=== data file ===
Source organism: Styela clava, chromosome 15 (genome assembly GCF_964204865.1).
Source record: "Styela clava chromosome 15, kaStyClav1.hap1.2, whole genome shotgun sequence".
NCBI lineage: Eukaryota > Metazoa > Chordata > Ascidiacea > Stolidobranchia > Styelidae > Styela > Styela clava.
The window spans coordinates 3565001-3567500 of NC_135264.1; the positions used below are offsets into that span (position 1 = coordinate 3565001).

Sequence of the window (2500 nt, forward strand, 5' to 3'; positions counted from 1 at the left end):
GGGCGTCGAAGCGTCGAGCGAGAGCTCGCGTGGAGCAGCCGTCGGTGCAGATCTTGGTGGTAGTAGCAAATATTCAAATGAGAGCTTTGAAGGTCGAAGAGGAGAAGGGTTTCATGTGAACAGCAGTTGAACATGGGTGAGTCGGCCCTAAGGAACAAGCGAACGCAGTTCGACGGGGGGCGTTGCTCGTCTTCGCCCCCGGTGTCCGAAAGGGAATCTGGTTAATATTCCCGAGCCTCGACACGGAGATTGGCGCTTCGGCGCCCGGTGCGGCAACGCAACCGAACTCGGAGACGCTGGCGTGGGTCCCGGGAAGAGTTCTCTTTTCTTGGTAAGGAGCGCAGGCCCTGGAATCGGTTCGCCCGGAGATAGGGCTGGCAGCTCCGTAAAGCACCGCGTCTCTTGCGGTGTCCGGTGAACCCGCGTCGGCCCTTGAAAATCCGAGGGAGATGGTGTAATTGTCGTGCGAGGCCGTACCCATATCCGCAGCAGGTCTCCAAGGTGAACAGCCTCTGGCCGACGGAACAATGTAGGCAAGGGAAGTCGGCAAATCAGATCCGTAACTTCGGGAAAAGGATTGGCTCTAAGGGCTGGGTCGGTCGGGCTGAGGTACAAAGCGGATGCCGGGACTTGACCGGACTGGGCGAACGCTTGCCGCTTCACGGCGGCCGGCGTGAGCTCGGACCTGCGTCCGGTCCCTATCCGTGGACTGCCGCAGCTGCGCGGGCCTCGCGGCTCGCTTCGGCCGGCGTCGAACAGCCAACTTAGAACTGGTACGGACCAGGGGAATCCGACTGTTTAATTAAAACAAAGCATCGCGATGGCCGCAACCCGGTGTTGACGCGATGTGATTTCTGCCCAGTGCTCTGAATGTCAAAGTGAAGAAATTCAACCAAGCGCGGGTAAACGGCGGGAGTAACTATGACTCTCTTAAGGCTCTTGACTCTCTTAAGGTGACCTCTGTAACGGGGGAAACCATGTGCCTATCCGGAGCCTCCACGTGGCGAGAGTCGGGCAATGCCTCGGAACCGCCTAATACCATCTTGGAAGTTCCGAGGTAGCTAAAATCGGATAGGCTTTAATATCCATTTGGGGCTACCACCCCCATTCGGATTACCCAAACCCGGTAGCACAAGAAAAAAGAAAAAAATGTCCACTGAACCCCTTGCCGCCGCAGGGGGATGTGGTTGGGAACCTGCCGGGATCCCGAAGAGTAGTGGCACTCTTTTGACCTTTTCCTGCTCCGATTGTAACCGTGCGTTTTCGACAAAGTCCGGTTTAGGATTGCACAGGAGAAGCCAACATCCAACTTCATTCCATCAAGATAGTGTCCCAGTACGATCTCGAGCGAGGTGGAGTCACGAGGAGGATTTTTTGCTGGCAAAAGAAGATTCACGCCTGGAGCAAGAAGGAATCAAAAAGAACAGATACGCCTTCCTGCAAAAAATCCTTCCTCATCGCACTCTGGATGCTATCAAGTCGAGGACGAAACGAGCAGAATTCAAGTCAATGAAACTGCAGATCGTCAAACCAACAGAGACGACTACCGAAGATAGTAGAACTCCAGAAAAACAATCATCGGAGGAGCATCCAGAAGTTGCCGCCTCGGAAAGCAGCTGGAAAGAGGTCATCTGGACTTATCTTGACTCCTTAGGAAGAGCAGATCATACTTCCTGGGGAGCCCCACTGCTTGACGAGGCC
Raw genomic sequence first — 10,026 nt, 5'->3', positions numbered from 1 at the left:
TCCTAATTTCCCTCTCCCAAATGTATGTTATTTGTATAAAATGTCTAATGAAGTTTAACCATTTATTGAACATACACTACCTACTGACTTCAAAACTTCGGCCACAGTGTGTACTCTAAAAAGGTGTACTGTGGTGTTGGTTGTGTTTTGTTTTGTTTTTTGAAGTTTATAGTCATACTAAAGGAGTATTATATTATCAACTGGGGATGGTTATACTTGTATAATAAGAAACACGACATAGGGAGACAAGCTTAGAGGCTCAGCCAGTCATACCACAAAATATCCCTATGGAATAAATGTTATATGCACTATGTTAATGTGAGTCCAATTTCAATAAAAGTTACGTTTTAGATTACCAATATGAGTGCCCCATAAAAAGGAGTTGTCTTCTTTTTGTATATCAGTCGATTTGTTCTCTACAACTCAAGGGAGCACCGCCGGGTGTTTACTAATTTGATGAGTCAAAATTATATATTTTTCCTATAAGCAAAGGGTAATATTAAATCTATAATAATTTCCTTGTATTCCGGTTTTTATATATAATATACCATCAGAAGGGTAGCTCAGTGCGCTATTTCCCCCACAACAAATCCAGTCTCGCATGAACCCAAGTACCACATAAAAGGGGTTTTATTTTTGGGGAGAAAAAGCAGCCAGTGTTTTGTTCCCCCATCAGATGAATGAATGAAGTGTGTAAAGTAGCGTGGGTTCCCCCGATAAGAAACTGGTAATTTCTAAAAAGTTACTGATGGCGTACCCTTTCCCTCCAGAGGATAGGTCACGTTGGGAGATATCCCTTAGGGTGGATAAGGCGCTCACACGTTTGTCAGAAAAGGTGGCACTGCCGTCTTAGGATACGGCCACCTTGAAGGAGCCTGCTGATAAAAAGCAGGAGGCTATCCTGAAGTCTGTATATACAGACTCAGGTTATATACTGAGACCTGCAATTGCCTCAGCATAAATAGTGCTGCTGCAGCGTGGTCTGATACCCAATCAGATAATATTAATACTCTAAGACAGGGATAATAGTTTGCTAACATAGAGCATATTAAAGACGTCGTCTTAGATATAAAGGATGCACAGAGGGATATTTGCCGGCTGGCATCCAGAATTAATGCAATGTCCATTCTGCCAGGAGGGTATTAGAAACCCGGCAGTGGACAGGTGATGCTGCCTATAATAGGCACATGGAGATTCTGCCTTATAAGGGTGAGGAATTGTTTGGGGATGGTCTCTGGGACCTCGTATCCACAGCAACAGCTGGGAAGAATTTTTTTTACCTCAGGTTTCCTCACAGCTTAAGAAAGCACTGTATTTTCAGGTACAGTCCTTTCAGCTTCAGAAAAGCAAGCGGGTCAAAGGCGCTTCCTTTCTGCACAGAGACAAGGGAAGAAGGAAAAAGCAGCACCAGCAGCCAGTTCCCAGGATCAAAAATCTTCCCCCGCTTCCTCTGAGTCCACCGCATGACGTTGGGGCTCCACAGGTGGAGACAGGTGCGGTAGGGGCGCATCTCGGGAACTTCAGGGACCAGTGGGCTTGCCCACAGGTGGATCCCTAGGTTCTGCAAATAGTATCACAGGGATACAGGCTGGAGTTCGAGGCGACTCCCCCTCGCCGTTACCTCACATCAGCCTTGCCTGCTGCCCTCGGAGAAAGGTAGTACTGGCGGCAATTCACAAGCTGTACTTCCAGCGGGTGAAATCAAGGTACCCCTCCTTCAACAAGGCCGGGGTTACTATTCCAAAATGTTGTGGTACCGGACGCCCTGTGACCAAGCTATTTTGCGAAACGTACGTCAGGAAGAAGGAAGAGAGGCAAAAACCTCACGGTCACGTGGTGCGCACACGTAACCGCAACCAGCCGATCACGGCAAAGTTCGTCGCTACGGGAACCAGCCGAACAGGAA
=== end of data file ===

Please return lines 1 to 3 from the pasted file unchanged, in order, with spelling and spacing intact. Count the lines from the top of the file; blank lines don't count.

Source organism: Styela clava, chromosome 15 (genome assembly GCF_964204865.1).
Source record: "Styela clava chromosome 15, kaStyClav1.hap1.2, whole genome shotgun sequence".
NCBI lineage: Eukaryota > Metazoa > Chordata > Ascidiacea > Stolidobranchia > Styelidae > Styela > Styela clava.